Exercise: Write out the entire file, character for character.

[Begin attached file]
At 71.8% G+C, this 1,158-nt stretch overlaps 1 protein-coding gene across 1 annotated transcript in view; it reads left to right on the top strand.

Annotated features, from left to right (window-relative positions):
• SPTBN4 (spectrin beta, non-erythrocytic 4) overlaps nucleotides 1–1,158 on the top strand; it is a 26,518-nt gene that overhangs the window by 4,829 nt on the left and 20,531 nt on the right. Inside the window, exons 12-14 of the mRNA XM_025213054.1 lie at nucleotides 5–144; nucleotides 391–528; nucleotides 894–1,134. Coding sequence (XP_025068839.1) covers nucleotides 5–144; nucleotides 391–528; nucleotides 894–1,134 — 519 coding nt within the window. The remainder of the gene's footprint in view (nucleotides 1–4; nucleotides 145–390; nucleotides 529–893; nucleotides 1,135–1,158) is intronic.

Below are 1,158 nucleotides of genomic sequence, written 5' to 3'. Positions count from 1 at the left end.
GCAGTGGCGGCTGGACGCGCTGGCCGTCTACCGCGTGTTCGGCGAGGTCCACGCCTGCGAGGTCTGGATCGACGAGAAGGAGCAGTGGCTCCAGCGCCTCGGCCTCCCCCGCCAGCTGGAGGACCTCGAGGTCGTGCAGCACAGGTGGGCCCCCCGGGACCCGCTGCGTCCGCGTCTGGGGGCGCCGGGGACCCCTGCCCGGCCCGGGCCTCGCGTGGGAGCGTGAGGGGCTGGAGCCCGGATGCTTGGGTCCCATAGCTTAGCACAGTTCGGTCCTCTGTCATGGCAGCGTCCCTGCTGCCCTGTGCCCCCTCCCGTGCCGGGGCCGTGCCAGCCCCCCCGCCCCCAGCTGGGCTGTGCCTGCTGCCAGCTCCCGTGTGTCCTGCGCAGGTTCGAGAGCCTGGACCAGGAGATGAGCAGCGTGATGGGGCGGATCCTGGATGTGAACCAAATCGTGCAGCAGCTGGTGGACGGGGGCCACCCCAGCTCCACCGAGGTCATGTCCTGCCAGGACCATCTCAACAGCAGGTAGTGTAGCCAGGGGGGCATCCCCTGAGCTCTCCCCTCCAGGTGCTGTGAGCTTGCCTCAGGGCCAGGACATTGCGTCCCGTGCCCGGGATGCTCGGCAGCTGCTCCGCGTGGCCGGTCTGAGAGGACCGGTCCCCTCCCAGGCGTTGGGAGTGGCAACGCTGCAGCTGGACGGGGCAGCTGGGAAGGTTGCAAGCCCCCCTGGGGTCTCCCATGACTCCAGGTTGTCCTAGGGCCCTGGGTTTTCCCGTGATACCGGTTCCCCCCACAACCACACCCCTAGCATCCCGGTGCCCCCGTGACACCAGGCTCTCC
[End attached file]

At 71.8% G+C, this 1,158-nt stretch overlaps 1 protein-coding gene across 1 annotated transcript in view; it reads left to right on the top strand.

Annotated features, from left to right (window-relative positions):
• SPTBN4 (spectrin beta, non-erythrocytic 4) overlaps nucleotides 1–1,158 on the top strand; it is a 26,518-nt gene that overhangs the window by 4,829 nt on the left and 20,531 nt on the right. Inside the window, exons 12-14 of the mRNA XM_025213054.1 lie at nucleotides 5–144; nucleotides 391–528; nucleotides 894–1,134. Coding sequence (XP_025068839.1) covers nucleotides 5–144; nucleotides 391–528; nucleotides 894–1,134 — 519 coding nt within the window. The remainder of the gene's footprint in view (nucleotides 1–4; nucleotides 145–390; nucleotides 529–893; nucleotides 1,135–1,158) is intronic.

Below are 1,158 nucleotides of genomic sequence, written 5' to 3'. Positions count from 1 at the left end.
GCAGTGGCGGCTGGACGCGCTGGCCGTCTACCGCGTGTTCGGCGAGGTCCACGCCTGCGAGGTCTGGATCGACGAGAAGGAGCAGTGGCTCCAGCGCCTCGGCCTCCCCCGCCAGCTGGAGGACCTCGAGGTCGTGCAGCACAGGTGGGCCCCCCGGGACCCGCTGCGTCCGCGTCTGGGGGCGCCGGGGACCCCTGCCCGGCCCGGGCCTCGCGTGGGAGCGTGAGGGGCTGGAGCCCGGATGCTTGGGTCCCATAGCTTAGCACAGTTCGGTCCTCTGTCATGGCAGCGTCCCTGCTGCCCTGTGCCCCCTCCCGTGCCGGGGCCGTGCCAGCCCCCCCGCCCCCAGCTGGGCTGTGCCTGCTGCCAGCTCCCGTGTGTCCTGCGCAGGTTCGAGAGCCTGGACCAGGAGATGAGCAGCGTGATGGGGCGGATCCTGGATGTGAACCAAATCGTGCAGCAGCTGGTGGACGGGGGCCACCCCAGCTCCACCGAGGTCATGTCCTGCCAGGACCATCTCAACAGCAGGTAGTGTAGCCAGGGGGGCATCCCCTGAGCTCTCCCCTCCAGGTGCTGTGAGCTTGCCTCAGGGCCAGGACATTGCGTCCCGTGCCCGGGATGCTCGGCAGCTGCTCCGCGTGGCCGGTCTGAGAGGACCGGTCCCCTCCCAGGCGTTGGGAGTGGCAACGCTGCAGCTGGACGGGGCAGCTGGGAAGGTTGCAAGCCCCCCTGGGGTCTCCCATGACTCCAGGTTGTCCTAGGGCCCTGGGTTTTCCCGTGATACCGGTTCCCCCCACAACCACACCCCTAGCATCCCGGTGCCCCCGTGACACCAGGCTCTCC